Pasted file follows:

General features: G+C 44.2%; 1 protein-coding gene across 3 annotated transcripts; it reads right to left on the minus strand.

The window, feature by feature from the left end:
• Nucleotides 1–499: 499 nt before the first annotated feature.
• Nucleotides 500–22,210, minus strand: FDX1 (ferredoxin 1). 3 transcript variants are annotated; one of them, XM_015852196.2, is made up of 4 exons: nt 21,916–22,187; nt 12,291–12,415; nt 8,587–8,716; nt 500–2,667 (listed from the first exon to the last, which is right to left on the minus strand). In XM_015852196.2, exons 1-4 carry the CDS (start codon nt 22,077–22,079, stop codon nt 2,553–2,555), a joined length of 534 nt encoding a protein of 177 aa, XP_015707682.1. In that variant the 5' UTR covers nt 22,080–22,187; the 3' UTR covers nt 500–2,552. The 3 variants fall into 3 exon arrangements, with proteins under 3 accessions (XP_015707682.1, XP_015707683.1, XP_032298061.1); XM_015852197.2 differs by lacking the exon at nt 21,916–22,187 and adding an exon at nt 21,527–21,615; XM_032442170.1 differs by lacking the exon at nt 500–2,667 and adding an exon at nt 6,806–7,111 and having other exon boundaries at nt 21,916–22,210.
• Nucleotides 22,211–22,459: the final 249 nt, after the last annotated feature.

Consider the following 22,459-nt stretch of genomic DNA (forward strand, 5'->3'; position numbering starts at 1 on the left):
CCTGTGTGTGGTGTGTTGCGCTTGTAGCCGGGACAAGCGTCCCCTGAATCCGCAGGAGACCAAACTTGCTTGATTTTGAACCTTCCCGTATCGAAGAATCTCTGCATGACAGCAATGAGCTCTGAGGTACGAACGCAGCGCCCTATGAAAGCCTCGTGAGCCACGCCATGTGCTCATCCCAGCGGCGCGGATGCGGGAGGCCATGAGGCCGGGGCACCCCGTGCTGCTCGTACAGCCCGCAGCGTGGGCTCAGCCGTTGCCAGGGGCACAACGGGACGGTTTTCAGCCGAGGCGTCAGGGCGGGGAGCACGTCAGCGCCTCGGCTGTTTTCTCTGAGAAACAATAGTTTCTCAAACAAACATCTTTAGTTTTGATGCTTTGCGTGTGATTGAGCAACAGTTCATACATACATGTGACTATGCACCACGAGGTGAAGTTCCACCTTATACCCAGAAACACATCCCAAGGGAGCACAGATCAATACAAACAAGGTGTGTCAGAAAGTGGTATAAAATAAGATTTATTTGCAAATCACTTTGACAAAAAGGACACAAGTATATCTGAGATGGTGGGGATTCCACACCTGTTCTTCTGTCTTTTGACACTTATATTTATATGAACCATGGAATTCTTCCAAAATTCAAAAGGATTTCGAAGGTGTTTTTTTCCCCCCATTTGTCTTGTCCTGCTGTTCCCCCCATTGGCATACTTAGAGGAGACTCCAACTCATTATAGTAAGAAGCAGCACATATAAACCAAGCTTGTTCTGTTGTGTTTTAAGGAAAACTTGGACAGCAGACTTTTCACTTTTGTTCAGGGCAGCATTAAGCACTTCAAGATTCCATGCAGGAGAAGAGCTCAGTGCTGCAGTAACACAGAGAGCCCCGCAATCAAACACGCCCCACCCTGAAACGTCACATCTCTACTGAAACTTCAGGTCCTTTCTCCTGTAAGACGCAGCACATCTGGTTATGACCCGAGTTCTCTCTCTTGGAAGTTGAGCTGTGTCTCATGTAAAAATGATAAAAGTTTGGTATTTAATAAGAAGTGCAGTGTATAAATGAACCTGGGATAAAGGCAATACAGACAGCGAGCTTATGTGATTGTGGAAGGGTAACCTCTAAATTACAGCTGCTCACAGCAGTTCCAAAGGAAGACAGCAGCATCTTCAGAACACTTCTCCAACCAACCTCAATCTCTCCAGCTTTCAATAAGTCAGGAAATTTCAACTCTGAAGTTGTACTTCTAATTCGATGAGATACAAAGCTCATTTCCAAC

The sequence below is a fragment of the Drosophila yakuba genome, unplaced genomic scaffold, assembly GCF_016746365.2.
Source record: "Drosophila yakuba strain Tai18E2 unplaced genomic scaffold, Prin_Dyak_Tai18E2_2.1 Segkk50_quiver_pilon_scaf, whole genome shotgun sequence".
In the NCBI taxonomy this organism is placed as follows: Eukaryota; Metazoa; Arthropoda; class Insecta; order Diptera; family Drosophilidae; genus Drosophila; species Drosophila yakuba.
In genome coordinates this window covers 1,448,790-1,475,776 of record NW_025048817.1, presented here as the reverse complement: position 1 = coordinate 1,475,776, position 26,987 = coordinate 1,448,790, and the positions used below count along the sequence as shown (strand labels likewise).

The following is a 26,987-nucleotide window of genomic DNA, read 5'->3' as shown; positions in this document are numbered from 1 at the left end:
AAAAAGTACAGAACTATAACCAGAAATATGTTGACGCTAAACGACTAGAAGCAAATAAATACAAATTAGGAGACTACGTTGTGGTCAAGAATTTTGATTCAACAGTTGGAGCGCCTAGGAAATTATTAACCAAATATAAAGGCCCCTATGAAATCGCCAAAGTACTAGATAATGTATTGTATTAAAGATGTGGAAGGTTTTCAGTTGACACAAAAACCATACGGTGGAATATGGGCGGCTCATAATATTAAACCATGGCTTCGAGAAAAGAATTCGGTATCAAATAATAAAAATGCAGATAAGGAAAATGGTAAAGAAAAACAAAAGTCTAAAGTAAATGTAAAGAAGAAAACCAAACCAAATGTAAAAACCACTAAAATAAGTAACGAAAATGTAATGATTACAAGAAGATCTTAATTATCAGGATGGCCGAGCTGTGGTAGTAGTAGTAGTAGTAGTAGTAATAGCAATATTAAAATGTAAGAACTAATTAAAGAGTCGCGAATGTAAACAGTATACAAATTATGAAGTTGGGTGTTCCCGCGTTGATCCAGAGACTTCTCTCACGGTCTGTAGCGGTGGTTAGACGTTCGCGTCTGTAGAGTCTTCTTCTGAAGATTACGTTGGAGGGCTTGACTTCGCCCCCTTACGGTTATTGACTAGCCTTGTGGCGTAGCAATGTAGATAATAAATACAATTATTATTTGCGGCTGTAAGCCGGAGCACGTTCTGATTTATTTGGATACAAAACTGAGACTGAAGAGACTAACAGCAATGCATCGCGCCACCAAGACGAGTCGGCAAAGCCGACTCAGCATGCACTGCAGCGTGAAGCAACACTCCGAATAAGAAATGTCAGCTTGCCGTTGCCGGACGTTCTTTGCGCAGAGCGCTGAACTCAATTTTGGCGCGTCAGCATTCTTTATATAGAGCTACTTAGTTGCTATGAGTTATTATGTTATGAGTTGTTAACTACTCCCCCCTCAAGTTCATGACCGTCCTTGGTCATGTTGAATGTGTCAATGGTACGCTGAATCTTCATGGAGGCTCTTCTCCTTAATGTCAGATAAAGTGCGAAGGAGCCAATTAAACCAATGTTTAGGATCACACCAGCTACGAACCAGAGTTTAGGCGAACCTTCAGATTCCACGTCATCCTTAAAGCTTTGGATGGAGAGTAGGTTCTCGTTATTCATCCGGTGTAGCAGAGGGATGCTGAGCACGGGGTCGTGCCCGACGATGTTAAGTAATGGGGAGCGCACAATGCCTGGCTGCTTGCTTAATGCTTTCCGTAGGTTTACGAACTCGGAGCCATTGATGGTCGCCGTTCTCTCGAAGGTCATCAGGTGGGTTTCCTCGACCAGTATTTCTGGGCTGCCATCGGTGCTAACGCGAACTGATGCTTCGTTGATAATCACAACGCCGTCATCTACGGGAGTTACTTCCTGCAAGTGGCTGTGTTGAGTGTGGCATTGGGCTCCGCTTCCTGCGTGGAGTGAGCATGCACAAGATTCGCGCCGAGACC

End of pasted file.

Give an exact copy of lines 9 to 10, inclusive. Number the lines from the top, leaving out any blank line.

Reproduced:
Source record: "Drosophila yakuba strain Tai18E2 unplaced genomic scaffold, Prin_Dyak_Tai18E2_2.1 Segkk50_quiver_pilon_scaf, whole genome shotgun sequence".
In the NCBI taxonomy this organism is placed as follows: Eukaryota; Metazoa; Arthropoda; class Insecta; order Diptera; family Drosophilidae; genus Drosophila; species Drosophila yakuba.